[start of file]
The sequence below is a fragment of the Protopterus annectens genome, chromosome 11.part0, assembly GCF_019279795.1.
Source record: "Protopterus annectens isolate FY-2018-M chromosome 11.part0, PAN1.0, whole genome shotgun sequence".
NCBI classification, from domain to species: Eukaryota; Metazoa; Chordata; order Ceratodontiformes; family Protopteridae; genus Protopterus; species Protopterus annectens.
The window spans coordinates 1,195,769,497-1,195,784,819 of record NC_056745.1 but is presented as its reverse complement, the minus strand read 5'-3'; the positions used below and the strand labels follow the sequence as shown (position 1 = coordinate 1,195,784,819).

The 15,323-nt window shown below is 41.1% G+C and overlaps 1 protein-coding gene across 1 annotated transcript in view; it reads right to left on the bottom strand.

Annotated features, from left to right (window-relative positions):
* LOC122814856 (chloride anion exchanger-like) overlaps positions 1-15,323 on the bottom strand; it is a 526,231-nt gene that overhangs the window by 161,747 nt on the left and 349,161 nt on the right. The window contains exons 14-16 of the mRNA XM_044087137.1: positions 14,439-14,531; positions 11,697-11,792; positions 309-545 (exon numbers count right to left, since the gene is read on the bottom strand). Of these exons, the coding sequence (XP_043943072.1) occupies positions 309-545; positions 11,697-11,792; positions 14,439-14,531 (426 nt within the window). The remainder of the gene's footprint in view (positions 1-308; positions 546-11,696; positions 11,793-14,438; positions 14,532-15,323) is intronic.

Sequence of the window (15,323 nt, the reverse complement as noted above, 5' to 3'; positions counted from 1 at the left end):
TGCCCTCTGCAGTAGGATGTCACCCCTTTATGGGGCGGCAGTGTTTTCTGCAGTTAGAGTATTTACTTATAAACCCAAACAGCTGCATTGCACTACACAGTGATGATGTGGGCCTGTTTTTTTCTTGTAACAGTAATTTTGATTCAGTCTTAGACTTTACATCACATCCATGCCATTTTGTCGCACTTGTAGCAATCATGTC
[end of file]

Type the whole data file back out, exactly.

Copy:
The sequence below is a fragment of the Protopterus annectens genome, chromosome 11.part0, assembly GCF_019279795.1.
Source record: "Protopterus annectens isolate FY-2018-M chromosome 11.part0, PAN1.0, whole genome shotgun sequence".
NCBI classification, from domain to species: Eukaryota; Metazoa; Chordata; order Ceratodontiformes; family Protopteridae; genus Protopterus; species Protopterus annectens.
The window spans coordinates 1,195,769,497-1,195,784,819 of record NC_056745.1 but is presented as its reverse complement, the minus strand read 5'-3'; the positions used below and the strand labels follow the sequence as shown (position 1 = coordinate 1,195,784,819).

The 15,323-nt window shown below is 41.1% G+C and overlaps 1 protein-coding gene across 1 annotated transcript in view; it reads right to left on the bottom strand.

Annotated features, from left to right (window-relative positions):
* LOC122814856 (chloride anion exchanger-like) overlaps positions 1-15,323 on the bottom strand; it is a 526,231-nt gene that overhangs the window by 161,747 nt on the left and 349,161 nt on the right. The window contains exons 14-16 of the mRNA XM_044087137.1: positions 14,439-14,531; positions 11,697-11,792; positions 309-545 (exon numbers count right to left, since the gene is read on the bottom strand). Of these exons, the coding sequence (XP_043943072.1) occupies positions 309-545; positions 11,697-11,792; positions 14,439-14,531 (426 nt within the window). The remainder of the gene's footprint in view (positions 1-308; positions 546-11,696; positions 11,793-14,438; positions 14,532-15,323) is intronic.

Sequence of the window (15,323 nt, the reverse complement as noted above, 5' to 3'; positions counted from 1 at the left end):
TGCCCTCTGCAGTAGGATGTCACCCCTTTATGGGGCGGCAGTGTTTTCTGCAGTTAGAGTATTTACTTATAAACCCAAACAGCTGCATTGCACTACACAGTGATGATGTGGGCCTGTTTTTTTCTTGTAACAGTAATTTTGATTCAGTCTTAGACTTTACATCACATCCATGCCATTTTGTCGCACTTGTAGCAATCATGTC